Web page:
67 WALL STREET, New York - December 6, 2011 - The Wall Street Transcript has just published its Semiconductors Report offering a timely review of the sector to serious investors and industry executives. This Semiconductors report contains expert industry commentary through in-depth interviews with public company CEOs, Equity Analysts and Money Managers. The full issue is available by calling (212) 952-7433 or via The Wall Street Transcript Online.
Topics covered: Energy Efficiency, Cloud Computing and Telecommunications - Semiconductor Content Increase Across Verticals - Semiconductor Manufacturer Consolidation
Companies include: Applied Materials (AMAT); Atmel (ATML); Avago (AVGO); Broadcom (BRCM); Cavium (CAVM); Cisco (CSCO); Hittite Microwave (HITT); Inphi (IPHI); Intel (INTC); Juniper (JNPR); KLA-Tencor (KLAC); Linear Technology (LLTC); Marvell (MRVL); Microchip (MCHP); Micron (MU); NVIDIA (NVDA); NetLogic (NETL); Netlist (NLST); Novellus Systems (NVLS); PMC-Sierra (PMCS); Qualcomm (QCOM); TSMC (TSM); Texas Instruments (TXN); Xilinx (XLNX) and many more.
In the following brief excerpt from the Semiconductors report, industry experts discuss the outlook for the sector and for investors.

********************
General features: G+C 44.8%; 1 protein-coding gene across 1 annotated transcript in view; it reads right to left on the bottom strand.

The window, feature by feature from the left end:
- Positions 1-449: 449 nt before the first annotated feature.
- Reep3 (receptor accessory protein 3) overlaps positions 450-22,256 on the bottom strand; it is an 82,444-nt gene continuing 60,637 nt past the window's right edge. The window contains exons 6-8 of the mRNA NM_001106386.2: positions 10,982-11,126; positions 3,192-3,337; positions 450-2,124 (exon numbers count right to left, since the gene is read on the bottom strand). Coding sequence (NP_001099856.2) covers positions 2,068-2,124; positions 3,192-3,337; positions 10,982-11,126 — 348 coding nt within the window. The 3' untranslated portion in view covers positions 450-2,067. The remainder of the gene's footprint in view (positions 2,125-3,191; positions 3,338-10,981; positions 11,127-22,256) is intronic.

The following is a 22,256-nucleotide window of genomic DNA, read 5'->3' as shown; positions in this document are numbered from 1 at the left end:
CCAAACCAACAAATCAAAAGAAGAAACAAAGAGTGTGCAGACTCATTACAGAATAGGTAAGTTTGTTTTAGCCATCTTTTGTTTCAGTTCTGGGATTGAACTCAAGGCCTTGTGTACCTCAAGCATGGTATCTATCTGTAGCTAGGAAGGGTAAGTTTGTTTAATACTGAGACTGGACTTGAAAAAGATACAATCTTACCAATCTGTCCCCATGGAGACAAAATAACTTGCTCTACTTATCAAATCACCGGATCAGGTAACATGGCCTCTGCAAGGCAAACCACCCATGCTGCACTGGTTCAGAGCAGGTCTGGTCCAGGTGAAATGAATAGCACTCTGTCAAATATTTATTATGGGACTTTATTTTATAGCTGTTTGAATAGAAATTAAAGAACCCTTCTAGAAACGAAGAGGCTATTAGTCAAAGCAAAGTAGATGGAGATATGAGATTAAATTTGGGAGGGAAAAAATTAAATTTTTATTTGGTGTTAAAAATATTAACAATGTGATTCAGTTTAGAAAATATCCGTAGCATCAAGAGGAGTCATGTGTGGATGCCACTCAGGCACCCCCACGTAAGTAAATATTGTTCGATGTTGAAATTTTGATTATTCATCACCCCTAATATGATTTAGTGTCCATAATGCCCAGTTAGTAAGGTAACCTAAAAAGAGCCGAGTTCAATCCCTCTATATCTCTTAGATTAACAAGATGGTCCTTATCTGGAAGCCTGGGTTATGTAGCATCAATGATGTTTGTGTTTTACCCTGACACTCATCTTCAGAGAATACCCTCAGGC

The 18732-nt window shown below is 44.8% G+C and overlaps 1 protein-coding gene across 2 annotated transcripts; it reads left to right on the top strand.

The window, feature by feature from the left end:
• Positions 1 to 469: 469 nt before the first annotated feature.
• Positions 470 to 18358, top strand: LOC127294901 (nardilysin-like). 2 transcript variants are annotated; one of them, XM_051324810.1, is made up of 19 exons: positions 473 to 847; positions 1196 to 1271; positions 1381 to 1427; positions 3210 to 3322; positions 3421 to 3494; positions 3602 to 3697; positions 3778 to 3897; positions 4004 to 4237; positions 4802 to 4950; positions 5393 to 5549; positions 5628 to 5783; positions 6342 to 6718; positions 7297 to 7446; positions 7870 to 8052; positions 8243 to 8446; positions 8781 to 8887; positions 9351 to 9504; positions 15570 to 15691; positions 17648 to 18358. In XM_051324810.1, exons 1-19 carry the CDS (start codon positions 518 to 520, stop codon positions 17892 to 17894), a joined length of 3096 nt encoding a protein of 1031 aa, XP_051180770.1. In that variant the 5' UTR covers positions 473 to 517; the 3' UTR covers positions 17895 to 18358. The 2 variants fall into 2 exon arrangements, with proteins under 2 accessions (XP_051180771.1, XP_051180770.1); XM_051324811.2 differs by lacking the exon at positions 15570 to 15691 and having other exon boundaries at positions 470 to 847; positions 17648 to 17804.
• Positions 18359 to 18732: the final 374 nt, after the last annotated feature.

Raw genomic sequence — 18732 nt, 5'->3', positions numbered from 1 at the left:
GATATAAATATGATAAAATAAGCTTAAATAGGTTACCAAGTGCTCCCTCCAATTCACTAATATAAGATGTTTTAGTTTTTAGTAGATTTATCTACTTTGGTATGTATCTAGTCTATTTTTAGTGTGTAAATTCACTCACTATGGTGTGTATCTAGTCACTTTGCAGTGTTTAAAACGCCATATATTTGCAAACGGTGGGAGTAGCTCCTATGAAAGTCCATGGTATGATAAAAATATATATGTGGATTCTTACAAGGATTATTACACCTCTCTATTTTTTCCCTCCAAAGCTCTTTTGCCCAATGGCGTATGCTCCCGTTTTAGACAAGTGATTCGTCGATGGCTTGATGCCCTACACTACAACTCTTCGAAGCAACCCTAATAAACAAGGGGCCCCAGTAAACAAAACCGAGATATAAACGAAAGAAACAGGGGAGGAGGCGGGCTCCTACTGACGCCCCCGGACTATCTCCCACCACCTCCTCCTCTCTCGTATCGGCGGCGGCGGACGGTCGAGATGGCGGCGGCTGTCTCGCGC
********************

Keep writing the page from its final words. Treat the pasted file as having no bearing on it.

Srinivasan Sundararajan, Ph.D., is an Executive Director and Senior Analyst at Oppenheimer and Co. Inc. covering the specialty semiconductor and emerging technology sectors. Mr. Sundararajan most recently was at Barclays Capital, where he covered the semiconductor equipment, solar and LED sectors. Before Barclays, he worked at Citigroup Inc. and CIBC World Markets Inc. on the semiconductor equipment teams. Mr. Sundararajan also brings extensive industry experience working at Hermes Microvision, Inc., as a Senior Marketing and Applications Director; Schlumberger/Applied Materials, Inc., as a Senior Product Manager; KLA-Tencor Corporation as a Product Manager; and Novellus Systems, Inc., as a Technologist/Integration Program Manager. He holds a B.S. and M.S. in chemical engineering from the Indian Institute of Technology, a Ph.D. in chemical engineering from the University of New Mexico, and has completed postdoctoral work at the University of California at Berkeley.
TWST: Let's start with your background. How did you get involved in the semiconductor space?
Dr. Sundararajan: I originally come from the semiconductor equipment industry and before that, I completed my Ph.D. on silicon oxide surface characterization and modification by thin-film coatings. After having spent 10 years in semiconductor equipment industry supporting Intel (INTC), TSMC (TSM), Samsung (005930.KS) at companies such as Applied Materials (AMAT), Novellus Systems (NVLS) and KLA-Tencor (KLAC), I joined Wall Street five years ago and have gradually moved up to be a Senior Analyst at Oppenheimer.
TWST: Right now, what is the status of the sector, and what are the most important factors driving the sector? What about challenges for the sector?